The thing about an MSI gaming notebook (they make other types, believe it or not) is that you know what you’re going to be getting out of them. The design may not alter a lot between models or even generations but the insides… oh, the insides are what count and MSI’s kit rarely fails to deliver.
Take the MSI GE62, for example. The version we had to play with was the 7RE variant, which also carries the Apache Pro suffix. From the outside this 15.6in gaming notebook doesn’t do much to stand out from the rest of the pack. You might have bought it in 2016. Heck, even 2015. But the MSI GE62 7RE is from 2017 — of that you can be very assured.
As we’ve mentioned, the MSI GE62 for 2017 looks an awful lot like its predecessor. And, unfortunately, everything else on the market bearing the same brand name. If you’re out to make a statement about yourself by buying one of these then you’re saying ‘I look the same as everyone else in my family’. Any customisation is going to have to come via software changes, we’re afraid.
That said, why mess with a solid chassis design? MSI have opted, as usual, for a mix of plastic and steel with SteelSeries interfaces, with the backlit keyboard being the standout. Even this isn’t anything new, the keyboards are always good. The trackpad in this instance is less so. The textured feel doesn’t lend itself to simple navigation and we feel more like we were attempting to navigate using an unsanded piece of wood. Forgiveness is in order, though, as you’re not supposed to be using the trackpad. This is a gaming notebook, after all. If you’re using the trackpad, you’re doing it wrong.
Kaby Lake Starter
Joking aside, the GE62 packs in a decent crop of hardware to get you started on this whole portable gaming rig thing. The 15.6in IPS display has a 1,920 x 1,080 resolution, there’s an Nvidia GeFore GTX 1050 Ti in place and then one of Intel’s lovely new Core i7 7700HQ Kaby Lake processors to play with. Dual 8GB DDR4 2133 RAM modules, for a total of 16GB of RAM, as well as a 256GB/1TB SSD/HDD combo round out the rest of the hardware.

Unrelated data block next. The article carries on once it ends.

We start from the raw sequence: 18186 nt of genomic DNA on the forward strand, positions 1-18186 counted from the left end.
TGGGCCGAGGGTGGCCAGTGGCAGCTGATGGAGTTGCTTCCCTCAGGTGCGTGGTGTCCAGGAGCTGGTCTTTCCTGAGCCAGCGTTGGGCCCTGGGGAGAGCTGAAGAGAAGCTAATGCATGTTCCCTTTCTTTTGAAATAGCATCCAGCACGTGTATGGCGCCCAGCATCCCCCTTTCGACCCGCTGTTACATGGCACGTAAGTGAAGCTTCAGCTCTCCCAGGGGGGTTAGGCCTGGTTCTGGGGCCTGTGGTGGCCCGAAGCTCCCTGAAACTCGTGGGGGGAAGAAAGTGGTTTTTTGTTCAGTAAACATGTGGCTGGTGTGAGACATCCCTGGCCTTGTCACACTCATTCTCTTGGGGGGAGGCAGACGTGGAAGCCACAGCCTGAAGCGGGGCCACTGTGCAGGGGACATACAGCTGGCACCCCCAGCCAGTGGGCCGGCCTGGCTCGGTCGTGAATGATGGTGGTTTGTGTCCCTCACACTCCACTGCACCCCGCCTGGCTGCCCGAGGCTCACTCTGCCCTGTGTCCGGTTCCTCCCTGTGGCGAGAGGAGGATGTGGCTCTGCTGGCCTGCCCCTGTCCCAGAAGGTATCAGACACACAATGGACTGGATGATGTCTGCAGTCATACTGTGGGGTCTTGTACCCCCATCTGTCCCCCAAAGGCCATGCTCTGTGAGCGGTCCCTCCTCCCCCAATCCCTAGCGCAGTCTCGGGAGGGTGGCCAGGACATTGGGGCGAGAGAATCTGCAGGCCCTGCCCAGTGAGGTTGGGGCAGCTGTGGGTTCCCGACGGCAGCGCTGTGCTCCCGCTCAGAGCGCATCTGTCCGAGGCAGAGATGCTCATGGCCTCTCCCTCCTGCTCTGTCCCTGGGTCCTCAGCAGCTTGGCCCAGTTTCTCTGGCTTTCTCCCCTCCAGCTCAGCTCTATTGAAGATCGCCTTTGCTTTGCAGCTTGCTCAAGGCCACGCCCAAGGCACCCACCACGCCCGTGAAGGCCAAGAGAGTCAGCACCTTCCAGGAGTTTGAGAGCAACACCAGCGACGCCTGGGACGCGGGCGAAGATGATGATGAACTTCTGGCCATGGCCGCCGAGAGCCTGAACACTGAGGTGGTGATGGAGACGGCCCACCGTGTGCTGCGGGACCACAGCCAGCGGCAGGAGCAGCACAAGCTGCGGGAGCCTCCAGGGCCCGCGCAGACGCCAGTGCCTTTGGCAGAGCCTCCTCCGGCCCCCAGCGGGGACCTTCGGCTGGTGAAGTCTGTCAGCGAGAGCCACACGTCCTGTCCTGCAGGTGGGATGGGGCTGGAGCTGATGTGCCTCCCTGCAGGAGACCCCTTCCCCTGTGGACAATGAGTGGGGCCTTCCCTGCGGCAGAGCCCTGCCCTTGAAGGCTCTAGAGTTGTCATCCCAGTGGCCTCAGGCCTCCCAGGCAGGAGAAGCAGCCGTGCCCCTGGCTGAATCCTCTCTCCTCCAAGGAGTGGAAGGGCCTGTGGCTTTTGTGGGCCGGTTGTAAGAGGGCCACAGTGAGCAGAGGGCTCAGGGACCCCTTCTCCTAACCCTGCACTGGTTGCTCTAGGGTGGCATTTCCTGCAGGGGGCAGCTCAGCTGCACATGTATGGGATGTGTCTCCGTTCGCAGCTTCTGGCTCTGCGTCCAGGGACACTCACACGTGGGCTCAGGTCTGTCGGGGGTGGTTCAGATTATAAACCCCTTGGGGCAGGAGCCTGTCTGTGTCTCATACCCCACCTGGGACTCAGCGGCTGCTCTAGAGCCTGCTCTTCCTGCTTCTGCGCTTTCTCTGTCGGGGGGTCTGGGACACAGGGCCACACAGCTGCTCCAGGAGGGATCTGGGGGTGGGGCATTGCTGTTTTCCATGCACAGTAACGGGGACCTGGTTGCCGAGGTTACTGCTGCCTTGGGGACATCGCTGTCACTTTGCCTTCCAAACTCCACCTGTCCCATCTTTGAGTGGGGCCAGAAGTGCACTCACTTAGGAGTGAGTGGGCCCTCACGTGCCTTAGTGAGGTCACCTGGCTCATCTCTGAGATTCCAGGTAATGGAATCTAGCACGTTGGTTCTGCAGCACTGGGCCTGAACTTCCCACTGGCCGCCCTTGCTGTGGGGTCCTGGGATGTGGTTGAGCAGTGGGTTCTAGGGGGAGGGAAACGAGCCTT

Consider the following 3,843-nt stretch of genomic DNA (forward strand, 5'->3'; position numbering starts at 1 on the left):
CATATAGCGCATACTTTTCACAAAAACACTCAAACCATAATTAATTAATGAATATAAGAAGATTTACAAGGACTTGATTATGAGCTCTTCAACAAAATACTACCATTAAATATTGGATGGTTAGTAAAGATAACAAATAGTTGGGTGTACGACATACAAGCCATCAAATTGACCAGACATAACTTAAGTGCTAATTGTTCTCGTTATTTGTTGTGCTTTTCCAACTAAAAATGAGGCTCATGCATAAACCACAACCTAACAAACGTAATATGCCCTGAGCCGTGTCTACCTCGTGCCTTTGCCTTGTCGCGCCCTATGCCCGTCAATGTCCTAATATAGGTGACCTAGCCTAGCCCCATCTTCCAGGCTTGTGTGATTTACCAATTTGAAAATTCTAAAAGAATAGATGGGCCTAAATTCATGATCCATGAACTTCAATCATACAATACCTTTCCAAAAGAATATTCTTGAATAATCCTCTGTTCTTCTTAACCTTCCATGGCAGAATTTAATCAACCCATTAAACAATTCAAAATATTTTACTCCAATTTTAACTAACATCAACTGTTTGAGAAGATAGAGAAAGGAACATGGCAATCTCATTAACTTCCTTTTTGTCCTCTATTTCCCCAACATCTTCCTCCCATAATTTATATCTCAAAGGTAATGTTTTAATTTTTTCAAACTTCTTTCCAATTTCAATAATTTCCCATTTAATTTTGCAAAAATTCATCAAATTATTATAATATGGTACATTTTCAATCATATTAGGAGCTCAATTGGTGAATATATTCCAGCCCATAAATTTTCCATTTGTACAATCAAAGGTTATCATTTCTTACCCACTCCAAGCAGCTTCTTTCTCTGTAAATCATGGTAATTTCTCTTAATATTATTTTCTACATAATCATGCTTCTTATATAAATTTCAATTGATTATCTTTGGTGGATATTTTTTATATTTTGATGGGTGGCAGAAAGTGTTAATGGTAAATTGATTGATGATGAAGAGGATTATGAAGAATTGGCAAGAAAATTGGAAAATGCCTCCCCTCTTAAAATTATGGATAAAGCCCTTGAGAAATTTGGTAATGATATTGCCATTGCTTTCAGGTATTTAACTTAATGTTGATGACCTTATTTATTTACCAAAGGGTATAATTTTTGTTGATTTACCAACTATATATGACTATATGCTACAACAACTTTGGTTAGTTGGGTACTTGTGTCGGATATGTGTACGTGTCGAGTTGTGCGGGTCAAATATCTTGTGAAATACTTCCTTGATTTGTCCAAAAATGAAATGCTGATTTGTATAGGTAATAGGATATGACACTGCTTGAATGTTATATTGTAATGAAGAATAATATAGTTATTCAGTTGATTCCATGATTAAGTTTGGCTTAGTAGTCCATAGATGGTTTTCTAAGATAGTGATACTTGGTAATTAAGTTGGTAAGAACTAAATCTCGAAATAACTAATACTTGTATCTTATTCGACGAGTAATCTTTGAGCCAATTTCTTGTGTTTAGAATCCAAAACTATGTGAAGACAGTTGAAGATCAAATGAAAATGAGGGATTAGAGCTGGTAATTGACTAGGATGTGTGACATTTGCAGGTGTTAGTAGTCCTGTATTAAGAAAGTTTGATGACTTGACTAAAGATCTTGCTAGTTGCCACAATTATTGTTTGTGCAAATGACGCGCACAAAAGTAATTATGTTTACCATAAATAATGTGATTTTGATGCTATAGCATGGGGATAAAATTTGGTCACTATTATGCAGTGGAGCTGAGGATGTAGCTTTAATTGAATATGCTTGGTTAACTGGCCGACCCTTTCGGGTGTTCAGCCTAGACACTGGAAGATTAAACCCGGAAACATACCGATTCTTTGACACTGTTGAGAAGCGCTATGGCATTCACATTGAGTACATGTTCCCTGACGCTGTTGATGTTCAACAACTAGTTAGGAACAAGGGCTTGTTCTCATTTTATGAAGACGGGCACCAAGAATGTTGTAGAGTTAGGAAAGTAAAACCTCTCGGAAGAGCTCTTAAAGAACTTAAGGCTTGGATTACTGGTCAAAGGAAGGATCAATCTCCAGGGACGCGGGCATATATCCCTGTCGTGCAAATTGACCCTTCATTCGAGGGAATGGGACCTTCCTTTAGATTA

Save for all of those wireless and LAN bits with the word Killer in the title, obviously. Iterations of these are included but the features list for this mid-range gaming notebook is a lot shorter than something from, say, the GT-series might feature. It’s still impressive enough to widen eyes wherever you whip this one out and settle down to start gaming (though the guys at McDonald’s don’t appreciate it).
Show Me What You Got
The component roster is more than enough to get you gaming. Rather than just tell you that Game X was able to run on PC Y without turning into a slideshow, we’ve gone with a few benchmarking programs to give you an overview of the performance offered by the GE62.
The programs used were our old favourite Heaven as well as 3DMark’s Fire Strike and Time Spy tests.
Heaven was run with everything maxed. Textures were set to Ultra, tessellation to Extreme and anti-aliasing set to 8x. A final score of 921 was secured, with an average frame rate of 36.6. It was only after the test concluded that we realised that the notebook was running in low-performance mode. In other words the fans were off and the GPU was sleeping. Enabling high-performance graphics, oddly, didn’t much much difference. It did bring up the minimum frame rate from 7.6 to 14.3, which is something.
Fire Strike was in line with this, averaging 37 and 32 frames-per-second for the first and second GPU tests respectively, for a final score of 6,931. Time Spy, which tests the GPU’s DirectX 12 capability, was a tad lower than we’d like. GPU Test 1 and 2 scored 15 and 13fps, for a score of 2,507 at the end of the day. Not bad, not amazing either. The long and short of it is that DirectX 12 will be playable but if that’s what you’re after, you should be looking at a GTX 1080 instead.
We could talk about all the things that you’ll want to use the MSI GE62 for but we all know that there’s only one reason to get an MSI and that’s for gaming. If you’re looking at entering the mid-section of gaming hardware and getting your hands on Intel’s newest generation processors to boot, then the GE62 will be right up your alleyway. The familiar design works, though it’s feeling a touch stale at the years wear on, but you’re getting Kaby Lake and gaming chops for around R26,000, give or take. You could go for something bigger and badder from the GS and GT series of notebooks from MSI but you start, at least in the case of GT-branded hardware, by doubling the price. Get this one in the meantime.